This was a book I was given to borrow from my midwife’s office and encouraged to read during my pregnancy. The book covers pregnancy and birth as well as information about breastfeeding and those first few weeks of baby’s life. It had lots of information and suggestions for making informed decisions. It was also a great resource about what to expect during labor- what causes labor and when it begins and information about each stage of labor. This book became a helpful resource for me to read about cesarean births as well once I learned our baby was breech.
Read: Our Bodies, Ourselves: Pregnancy and Birth


Fall Maternity Style | Grey Swing Dress

Fall Maternity Style | Grey Swing Dress

Ina May’s Guide to Childbirth

If you’re planning on a natural birth, or even just curious about natural (non-medicated) labor, this book is a must-read. I would classify it as being a little bit “out there” with some of the stories and births leaning towards pretty non-conventional, but there’s tons of great information. I downloaded this book on my kindle towards the end of my third trimester. I ended up skipping the first part of the book, which consists of tons of women’s birth stories, and focused reading the second half of the book which has more evidence based information and suggestions for laboring mothers. If you’re haven’t heard a lot of positive birth stories, I’d recommend reading the first half as well.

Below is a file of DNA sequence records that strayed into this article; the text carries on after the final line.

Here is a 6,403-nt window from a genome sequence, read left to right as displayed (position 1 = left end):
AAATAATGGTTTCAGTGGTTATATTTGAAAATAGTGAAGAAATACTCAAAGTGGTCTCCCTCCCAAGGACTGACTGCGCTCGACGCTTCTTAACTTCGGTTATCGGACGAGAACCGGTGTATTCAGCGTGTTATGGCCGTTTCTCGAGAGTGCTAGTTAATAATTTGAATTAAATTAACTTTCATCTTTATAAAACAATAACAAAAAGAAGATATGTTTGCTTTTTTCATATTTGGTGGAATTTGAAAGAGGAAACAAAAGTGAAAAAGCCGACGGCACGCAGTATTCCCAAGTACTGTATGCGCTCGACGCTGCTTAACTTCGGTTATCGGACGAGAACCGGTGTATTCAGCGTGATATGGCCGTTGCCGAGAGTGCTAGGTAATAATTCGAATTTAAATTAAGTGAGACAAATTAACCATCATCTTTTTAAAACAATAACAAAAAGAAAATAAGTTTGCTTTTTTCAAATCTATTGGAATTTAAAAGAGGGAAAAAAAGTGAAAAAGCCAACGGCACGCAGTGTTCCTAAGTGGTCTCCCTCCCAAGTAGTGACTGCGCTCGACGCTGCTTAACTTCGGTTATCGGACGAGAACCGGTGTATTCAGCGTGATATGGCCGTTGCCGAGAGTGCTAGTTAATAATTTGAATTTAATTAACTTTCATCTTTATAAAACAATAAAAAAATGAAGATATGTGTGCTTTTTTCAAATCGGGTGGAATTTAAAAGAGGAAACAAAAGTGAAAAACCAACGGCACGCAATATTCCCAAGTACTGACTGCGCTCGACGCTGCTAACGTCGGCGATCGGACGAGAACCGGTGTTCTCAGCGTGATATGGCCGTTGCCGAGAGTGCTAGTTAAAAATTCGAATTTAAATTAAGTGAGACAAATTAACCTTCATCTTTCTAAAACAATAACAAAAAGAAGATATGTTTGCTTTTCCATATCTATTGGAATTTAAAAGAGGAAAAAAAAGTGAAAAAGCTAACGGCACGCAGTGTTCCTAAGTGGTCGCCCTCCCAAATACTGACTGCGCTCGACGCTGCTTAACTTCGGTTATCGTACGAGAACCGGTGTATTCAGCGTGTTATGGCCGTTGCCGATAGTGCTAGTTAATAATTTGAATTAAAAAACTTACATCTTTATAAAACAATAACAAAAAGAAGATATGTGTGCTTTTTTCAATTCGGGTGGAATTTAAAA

Read: Ina May’s Guide to Childbirth by Ina May Gaskin  

Fall Maternity Style

Fall Maternity Style

On Becoming Babywise 

I read this book and finished it right before Benjamin was born. It’s not a pregnancy book so much as a survival guide for the first several weeks and months of your new baby’s life with regard to sleeping and eating. Go ahead and roll your eyes if you want at this first time mom, but if you’re at all interested in getting your newborn on a schedule, this book is for you.

It has lots of great information about crying, eating, sleeping, diapering, and covers both breast and bottle feeding. It’s great to read before giving birth, and it’s a good idea to keep it as a handy reference afterwards too. I took notes on this book and even wrote down some chapters for Mathew to read. So far, it’s helped us carve out a little bit of a schedule, even in these early weeks.
Read: On Becoming Babywise by Gary Ezzo and Robert Bucknam

Fall Maternity Style

Outfit Details: grey swing dress – Gap, similar | tights – Assets, non-maternity here | denim jacket – Gap | scarf – Antrhopologie, similar | fedora – similar | ankle boots – Old Navy | lipstick – L’Oreal Infallible Paints in Spicy Blush

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Are there any books you’ve read or heard of that are great for expecting moms? What about parenting books? I just picked up Bringing up Bebe at the library- have you heard of it? I’d love more recommendations.



PS- did you catch the nursery reveal I shared last week? Plus my tips for shopping for maternity clothes.